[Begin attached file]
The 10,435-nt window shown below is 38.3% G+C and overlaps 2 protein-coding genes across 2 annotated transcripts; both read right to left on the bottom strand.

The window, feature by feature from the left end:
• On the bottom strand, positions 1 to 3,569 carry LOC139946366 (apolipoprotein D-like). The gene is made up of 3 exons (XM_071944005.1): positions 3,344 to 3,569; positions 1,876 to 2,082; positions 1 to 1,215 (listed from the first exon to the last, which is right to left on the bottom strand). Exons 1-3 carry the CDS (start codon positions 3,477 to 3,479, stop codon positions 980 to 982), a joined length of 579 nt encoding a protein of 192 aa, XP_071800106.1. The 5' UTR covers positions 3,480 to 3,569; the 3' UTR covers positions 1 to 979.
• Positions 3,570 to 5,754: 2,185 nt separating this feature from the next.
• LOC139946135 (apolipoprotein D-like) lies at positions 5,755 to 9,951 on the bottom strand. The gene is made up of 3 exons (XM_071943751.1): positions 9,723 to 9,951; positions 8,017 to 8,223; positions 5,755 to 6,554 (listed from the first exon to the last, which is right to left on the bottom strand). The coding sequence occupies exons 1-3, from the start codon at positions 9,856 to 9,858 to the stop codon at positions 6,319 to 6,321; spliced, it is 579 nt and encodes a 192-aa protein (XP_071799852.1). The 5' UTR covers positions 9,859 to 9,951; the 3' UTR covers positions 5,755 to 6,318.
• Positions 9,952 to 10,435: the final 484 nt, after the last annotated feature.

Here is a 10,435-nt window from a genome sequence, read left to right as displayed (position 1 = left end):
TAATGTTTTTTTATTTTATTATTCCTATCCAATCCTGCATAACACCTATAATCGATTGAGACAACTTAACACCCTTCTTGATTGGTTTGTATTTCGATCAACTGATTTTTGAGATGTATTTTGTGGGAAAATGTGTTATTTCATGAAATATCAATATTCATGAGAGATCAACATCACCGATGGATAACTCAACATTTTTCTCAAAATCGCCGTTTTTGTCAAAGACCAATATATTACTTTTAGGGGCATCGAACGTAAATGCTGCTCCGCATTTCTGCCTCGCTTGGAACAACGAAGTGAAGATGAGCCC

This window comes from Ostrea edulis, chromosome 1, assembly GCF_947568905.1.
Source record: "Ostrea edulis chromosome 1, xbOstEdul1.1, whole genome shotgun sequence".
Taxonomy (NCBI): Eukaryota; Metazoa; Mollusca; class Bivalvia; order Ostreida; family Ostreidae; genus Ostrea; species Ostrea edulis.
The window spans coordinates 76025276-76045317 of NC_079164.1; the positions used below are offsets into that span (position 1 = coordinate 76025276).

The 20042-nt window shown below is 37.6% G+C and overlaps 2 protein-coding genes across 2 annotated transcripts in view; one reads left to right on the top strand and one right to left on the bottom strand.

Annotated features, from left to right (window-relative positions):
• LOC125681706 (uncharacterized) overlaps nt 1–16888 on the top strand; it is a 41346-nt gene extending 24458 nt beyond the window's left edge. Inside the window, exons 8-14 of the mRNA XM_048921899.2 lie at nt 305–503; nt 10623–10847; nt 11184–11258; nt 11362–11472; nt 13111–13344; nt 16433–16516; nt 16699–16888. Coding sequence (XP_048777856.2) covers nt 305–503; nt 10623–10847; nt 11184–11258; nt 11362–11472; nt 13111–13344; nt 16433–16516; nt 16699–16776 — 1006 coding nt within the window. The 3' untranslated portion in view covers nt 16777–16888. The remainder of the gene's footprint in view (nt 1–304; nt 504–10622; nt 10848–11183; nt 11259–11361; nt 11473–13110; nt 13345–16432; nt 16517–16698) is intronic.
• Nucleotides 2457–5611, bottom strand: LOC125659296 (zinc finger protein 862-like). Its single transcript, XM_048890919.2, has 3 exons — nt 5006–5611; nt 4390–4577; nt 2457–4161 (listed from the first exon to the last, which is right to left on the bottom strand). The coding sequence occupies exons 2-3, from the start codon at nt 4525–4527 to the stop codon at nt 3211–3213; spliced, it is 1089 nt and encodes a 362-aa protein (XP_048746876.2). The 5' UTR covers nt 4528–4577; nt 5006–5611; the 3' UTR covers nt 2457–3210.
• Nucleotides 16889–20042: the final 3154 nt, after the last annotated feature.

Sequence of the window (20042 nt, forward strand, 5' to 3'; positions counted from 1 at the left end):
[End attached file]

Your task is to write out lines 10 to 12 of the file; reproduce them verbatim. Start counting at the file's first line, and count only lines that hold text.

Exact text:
Source record: "Ostrea edulis chromosome 1, xbOstEdul1.1, whole genome shotgun sequence".
Taxonomy (NCBI): Eukaryota; Metazoa; Mollusca; class Bivalvia; order Ostreida; family Ostreidae; genus Ostrea; species Ostrea edulis.
The window spans coordinates 76025276-76045317 of NC_079164.1; the positions used below are offsets into that span (position 1 = coordinate 76025276).